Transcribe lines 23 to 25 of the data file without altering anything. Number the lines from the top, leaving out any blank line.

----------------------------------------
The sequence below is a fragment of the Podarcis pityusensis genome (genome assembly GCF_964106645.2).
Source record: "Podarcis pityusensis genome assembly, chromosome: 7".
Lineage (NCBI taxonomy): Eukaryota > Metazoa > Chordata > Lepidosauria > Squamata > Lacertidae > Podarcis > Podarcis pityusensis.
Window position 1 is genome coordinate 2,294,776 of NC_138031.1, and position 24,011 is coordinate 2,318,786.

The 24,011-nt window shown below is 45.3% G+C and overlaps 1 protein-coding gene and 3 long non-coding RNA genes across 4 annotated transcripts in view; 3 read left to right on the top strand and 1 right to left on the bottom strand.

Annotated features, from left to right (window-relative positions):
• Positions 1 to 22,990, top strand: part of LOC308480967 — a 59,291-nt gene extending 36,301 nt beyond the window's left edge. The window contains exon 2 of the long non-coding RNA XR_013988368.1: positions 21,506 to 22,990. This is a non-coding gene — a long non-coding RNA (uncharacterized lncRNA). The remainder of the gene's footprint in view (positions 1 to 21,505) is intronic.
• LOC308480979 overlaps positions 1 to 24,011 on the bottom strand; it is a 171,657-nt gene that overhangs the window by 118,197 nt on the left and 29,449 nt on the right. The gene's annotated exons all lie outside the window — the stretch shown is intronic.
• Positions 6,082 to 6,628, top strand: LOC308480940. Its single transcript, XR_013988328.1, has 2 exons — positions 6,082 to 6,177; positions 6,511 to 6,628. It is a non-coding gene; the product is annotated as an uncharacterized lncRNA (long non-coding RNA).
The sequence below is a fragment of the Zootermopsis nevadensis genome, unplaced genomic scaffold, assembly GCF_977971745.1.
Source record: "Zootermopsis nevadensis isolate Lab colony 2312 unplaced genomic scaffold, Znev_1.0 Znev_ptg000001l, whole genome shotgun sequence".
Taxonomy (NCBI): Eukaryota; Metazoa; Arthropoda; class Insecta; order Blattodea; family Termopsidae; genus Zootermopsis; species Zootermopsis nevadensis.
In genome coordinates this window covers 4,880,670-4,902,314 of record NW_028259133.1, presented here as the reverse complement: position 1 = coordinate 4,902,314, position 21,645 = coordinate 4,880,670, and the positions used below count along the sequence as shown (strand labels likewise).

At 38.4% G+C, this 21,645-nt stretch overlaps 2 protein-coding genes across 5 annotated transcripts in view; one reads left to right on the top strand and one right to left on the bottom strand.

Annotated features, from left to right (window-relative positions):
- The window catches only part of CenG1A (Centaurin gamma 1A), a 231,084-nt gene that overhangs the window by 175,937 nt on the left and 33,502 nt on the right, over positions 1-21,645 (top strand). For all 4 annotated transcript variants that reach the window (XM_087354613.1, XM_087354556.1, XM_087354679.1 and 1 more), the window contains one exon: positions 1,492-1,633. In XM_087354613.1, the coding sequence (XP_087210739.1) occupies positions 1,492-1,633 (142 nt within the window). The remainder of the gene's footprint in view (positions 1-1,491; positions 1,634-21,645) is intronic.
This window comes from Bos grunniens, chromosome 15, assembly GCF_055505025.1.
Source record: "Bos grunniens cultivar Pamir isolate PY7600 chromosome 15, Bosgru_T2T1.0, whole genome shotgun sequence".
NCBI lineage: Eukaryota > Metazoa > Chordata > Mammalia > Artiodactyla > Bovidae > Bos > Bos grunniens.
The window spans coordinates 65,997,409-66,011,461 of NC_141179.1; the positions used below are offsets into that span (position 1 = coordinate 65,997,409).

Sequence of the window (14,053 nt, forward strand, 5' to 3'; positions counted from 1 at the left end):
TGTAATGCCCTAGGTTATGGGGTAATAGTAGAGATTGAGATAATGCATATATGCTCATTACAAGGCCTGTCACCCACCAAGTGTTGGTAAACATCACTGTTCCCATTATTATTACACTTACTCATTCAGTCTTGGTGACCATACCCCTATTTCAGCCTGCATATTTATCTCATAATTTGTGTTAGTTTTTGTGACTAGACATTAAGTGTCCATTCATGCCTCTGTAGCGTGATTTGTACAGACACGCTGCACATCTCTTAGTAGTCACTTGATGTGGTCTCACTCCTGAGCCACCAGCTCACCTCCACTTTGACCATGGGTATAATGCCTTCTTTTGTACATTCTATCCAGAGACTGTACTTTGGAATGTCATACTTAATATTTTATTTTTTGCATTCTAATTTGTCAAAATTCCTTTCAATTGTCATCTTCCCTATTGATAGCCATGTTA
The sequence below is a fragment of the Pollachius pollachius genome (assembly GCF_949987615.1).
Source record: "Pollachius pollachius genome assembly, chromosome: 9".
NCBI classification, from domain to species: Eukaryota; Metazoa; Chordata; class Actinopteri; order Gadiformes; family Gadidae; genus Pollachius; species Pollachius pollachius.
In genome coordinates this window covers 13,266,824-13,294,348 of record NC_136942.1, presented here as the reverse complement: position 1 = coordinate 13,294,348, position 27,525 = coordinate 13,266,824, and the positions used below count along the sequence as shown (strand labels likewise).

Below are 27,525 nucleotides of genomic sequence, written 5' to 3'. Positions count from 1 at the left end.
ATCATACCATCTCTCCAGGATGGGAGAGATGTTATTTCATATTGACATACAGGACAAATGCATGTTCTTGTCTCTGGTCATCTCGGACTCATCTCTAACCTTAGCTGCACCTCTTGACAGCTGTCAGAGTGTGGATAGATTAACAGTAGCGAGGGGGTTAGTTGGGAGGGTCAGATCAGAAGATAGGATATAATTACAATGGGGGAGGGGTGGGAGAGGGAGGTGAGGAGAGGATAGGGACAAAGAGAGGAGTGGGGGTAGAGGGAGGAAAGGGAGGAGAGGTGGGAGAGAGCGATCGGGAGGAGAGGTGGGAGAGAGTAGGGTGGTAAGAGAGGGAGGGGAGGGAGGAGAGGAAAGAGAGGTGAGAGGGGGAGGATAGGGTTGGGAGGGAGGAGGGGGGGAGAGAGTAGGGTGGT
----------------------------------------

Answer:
The sequence below is a fragment of the Pollachius pollachius genome (assembly GCF_949987615.1).
Source record: "Pollachius pollachius genome assembly, chromosome: 9".
NCBI classification, from domain to species: Eukaryota; Metazoa; Chordata; class Actinopteri; order Gadiformes; family Gadidae; genus Pollachius; species Pollachius pollachius.